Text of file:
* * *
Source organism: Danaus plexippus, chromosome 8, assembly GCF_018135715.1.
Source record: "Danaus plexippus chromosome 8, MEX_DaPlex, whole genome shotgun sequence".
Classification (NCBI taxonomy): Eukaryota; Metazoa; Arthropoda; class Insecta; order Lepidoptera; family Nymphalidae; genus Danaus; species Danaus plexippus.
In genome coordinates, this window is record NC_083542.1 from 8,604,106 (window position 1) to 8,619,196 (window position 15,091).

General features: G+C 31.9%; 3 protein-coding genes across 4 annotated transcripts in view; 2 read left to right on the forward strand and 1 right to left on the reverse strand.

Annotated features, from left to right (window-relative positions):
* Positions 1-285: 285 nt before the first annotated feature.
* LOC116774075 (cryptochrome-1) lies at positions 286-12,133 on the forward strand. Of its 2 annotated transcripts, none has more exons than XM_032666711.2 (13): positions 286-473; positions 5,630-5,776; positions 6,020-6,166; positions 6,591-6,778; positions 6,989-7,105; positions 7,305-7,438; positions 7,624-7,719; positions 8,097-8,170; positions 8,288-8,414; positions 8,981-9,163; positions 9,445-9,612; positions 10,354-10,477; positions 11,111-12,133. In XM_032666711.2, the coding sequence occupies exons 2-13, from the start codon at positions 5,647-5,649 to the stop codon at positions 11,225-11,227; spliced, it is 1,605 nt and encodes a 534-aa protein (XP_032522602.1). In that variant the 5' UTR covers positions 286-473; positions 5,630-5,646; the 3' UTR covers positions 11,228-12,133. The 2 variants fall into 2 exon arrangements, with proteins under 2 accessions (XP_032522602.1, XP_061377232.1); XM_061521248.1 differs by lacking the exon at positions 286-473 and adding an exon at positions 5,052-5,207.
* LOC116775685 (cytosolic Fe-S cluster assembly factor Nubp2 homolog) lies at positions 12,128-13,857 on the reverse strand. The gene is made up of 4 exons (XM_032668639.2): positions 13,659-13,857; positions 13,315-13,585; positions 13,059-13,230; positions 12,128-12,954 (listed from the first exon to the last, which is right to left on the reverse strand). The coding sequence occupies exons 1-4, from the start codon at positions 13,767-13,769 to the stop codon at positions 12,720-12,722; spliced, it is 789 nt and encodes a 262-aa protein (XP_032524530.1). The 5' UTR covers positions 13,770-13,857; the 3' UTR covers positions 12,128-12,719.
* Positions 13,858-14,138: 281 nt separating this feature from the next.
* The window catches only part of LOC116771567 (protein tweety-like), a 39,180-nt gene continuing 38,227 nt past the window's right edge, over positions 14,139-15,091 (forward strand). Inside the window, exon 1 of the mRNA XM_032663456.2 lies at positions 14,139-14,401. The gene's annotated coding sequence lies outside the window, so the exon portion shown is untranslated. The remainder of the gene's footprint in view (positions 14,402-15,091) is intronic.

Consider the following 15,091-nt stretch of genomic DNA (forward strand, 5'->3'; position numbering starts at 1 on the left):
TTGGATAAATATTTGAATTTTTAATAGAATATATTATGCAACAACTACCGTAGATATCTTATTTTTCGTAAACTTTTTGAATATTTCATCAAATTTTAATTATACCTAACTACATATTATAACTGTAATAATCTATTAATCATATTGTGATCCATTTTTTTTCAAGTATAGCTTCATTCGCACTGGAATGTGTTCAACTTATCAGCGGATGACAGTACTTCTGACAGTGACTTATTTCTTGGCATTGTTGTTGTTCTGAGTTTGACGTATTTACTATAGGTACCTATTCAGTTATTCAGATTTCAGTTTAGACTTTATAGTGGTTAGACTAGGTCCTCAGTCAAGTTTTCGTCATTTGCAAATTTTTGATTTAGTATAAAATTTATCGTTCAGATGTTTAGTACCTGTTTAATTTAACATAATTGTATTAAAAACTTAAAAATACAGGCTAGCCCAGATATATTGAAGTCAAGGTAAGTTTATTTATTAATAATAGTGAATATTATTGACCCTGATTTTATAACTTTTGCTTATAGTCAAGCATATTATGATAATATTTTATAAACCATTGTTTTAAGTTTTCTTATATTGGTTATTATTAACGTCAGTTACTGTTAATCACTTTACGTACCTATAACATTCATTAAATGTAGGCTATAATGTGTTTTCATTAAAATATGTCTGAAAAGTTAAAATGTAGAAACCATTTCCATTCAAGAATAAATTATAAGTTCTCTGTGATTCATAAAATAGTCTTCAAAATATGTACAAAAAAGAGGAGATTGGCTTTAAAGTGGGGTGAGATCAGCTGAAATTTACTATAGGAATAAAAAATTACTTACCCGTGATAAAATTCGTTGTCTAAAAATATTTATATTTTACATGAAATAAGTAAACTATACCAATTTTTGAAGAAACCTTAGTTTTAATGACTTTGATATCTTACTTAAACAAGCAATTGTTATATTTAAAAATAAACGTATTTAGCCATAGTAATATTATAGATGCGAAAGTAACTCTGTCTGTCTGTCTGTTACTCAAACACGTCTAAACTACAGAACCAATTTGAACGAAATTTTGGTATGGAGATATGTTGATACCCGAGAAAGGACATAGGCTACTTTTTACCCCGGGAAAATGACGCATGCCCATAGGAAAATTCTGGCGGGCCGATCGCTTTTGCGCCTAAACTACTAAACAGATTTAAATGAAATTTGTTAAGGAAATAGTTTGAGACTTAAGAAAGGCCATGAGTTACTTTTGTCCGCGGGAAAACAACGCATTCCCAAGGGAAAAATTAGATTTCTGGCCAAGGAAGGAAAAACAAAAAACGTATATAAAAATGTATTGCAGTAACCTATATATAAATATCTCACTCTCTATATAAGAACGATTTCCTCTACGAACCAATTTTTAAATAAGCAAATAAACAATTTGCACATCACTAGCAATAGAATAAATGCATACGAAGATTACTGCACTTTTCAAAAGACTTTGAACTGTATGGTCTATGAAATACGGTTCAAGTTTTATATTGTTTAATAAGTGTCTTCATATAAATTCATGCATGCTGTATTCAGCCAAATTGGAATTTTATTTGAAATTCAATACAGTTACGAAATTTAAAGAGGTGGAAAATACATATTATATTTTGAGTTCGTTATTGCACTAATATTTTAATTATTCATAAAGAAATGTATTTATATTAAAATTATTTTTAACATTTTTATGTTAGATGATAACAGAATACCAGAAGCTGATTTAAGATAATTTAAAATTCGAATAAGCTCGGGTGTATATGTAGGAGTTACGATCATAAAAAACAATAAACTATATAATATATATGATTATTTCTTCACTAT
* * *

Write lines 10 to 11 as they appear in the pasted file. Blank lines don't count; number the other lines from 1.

* Positions 13,858-14,138: 281 nt separating this feature from the next.
* The window catches only part of LOC116771567 (protein tweety-like), a 39,180-nt gene continuing 38,227 nt past the window's right edge, over positions 14,139-15,091 (forward strand). Inside the window, exon 1 of the mRNA XM_032663456.2 lies at positions 14,139-14,401. The gene's annotated coding sequence lies outside the window, so the exon portion shown is untranslated. The remainder of the gene's footprint in view (positions 14,402-15,091) is intronic.